Enlisting in the U.S. military can have its advantages. Consider the money that each of the armed forces offers you to enlist, either as active duty or reserved duty. However, military qualifications and enlistment benefits are likely to frequently change, so it's best to contact a branch recruiting officer to confirm the offer before you sign up.
Air Force Bonuses
As of October 1, 2010, U.S. Air Force enlistment bonuses were only available to qualified applicants for various specific careers. The highest-paid bonuses are for combat controller and pararescue jumper positions, which offer a $3,000 bonus for a four-year enlistment, or $17,000 for a six-year enlistment. Some positions only offer bonuses for a six-year enlistment. There are a limited number of bonuses available each fiscal year. You must contact a local recruiter for bonus availability, qualifications and individual details.
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Bonuses for Army Enlistment
In the U.S. Army, if a new recruit chooses a specific Army job, has special training, takes on extra responsibilities or has served in the military before, he may be eligible for a one-time bonus. A combination of bonuses may be available to new recruits, up to $40,000 for active duty enlistment, or up to $20,000 for the Army Reserve, if qualifications for enlistment are met. A recruit may receive an active-duty education bonus based on his level of college education. A civilian skills bonus is available to recruits who enlist for active duty and to reserves if they're proficient in certain foreign languages, have X-ray certification, or experience in animal care.
A Ranger bonus is offered to recruits who enroll in and complete the Ranger Indoctrination Program. They may receive a bonus if they enlist for and complete officer candidate school in an eligible area of concentration. Those who enlist as a Middle Eastern translator aide in the U.S. Army Selected Reserve may be eligible for a bonus for language proficiency.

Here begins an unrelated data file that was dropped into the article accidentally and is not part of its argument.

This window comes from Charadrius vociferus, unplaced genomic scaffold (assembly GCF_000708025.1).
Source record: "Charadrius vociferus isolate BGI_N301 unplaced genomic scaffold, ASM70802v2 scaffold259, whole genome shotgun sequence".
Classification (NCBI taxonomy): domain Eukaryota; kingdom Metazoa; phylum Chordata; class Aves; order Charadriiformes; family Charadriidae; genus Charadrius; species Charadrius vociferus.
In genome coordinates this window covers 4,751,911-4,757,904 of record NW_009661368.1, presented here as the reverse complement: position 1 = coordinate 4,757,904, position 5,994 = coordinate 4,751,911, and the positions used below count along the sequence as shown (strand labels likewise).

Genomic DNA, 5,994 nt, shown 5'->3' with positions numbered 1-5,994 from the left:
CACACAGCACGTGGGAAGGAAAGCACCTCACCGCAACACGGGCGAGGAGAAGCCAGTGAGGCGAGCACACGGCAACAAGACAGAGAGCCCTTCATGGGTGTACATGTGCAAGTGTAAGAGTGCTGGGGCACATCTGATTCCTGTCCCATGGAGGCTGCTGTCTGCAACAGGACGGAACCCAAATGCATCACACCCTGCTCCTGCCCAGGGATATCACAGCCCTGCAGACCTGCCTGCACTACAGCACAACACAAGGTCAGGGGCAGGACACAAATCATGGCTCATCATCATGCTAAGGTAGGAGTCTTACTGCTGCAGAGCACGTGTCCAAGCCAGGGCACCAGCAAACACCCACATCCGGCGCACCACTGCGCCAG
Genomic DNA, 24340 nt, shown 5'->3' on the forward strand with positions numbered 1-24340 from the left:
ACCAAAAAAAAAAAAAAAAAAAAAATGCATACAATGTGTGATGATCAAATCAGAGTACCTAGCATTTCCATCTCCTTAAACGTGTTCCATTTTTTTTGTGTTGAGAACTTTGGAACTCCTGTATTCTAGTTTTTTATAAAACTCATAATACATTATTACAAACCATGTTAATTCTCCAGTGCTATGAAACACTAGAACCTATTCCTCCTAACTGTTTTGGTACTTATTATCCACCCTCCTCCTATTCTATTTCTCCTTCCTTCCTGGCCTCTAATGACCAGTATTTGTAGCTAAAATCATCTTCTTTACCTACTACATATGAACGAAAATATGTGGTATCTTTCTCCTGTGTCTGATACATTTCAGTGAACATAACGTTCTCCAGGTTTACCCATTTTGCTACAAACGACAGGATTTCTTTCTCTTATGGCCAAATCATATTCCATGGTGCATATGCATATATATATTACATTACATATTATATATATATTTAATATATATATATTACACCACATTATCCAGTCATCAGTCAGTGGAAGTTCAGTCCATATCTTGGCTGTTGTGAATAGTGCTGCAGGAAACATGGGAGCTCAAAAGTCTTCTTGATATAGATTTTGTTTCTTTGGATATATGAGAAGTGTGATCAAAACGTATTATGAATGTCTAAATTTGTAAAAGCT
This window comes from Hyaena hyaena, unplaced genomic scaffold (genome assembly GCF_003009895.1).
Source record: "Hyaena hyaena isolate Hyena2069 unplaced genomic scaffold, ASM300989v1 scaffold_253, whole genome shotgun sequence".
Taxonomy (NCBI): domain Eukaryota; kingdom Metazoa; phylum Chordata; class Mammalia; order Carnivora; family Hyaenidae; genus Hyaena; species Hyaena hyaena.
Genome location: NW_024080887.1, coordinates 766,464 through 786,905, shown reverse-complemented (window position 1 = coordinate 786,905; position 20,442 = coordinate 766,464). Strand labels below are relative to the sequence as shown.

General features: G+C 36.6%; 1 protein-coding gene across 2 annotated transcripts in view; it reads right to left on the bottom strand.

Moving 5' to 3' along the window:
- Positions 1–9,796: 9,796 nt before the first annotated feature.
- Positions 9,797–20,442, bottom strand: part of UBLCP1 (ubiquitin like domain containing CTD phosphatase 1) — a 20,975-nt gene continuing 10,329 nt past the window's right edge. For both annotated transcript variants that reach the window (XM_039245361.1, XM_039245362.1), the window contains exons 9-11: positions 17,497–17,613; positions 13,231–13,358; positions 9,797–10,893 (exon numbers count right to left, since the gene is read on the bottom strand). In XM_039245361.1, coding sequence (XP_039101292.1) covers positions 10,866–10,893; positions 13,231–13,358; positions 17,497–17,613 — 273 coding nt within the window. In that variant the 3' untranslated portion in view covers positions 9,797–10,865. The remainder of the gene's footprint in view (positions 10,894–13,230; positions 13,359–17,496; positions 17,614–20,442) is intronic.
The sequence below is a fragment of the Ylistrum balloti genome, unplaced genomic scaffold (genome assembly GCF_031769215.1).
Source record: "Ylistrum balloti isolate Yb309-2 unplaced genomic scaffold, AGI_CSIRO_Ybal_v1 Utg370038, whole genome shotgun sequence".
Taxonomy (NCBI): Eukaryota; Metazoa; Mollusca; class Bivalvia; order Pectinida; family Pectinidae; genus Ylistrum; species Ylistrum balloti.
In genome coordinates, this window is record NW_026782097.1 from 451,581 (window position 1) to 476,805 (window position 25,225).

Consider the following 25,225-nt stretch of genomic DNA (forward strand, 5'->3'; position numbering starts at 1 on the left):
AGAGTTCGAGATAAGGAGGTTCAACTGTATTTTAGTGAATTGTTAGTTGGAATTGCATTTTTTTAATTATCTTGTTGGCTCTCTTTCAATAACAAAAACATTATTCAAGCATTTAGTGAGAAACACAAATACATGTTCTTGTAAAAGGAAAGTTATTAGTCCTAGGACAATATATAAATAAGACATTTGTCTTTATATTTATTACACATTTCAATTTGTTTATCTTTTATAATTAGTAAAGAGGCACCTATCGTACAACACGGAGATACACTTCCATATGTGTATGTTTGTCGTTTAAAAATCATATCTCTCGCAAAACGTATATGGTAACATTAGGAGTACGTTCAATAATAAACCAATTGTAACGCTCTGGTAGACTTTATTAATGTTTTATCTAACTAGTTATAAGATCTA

Naval Sign-on Incentive
The U.S. Navy has expanded its Enlistment Bonus Program in order to attract recruits with the right mix of skills and college education. Newly enlisted sailors may qualify for combinations of bonuses based on source rate, physical screening test, language proficiency, and reclassification program qualifications. No active-duty enlistment may exceed six years and total bonuses received will not exceed $40,000. A sailor returning to active duty with the Navy is eligible for a sign-on bonus if he's a paygrade E4 or lower, and didn't receive an enlistment bonus before.
Bonus for Marines
According to a Marine Corps Times article by Dan Lamothe, Marine recruits could collect up to $10,000 for sign-on bonuses in 2011. Newly enlisted Marines must complete Military Occupational Specialties School and be selected for the desired occupation to collect the bonus. A shipping bonus is also being offered to some Marines without any restrictions for military occupational specialties, which can be collected after boot camp graduation. In 2011, the largest enlistment bonuses went to selected recruits in 12 electronics maintenance jobs and four cryptologic linguist positions. Enlistment bonuses for recruits and re-enlistments were down substantially in 2011, compared to bonuses available in 2010.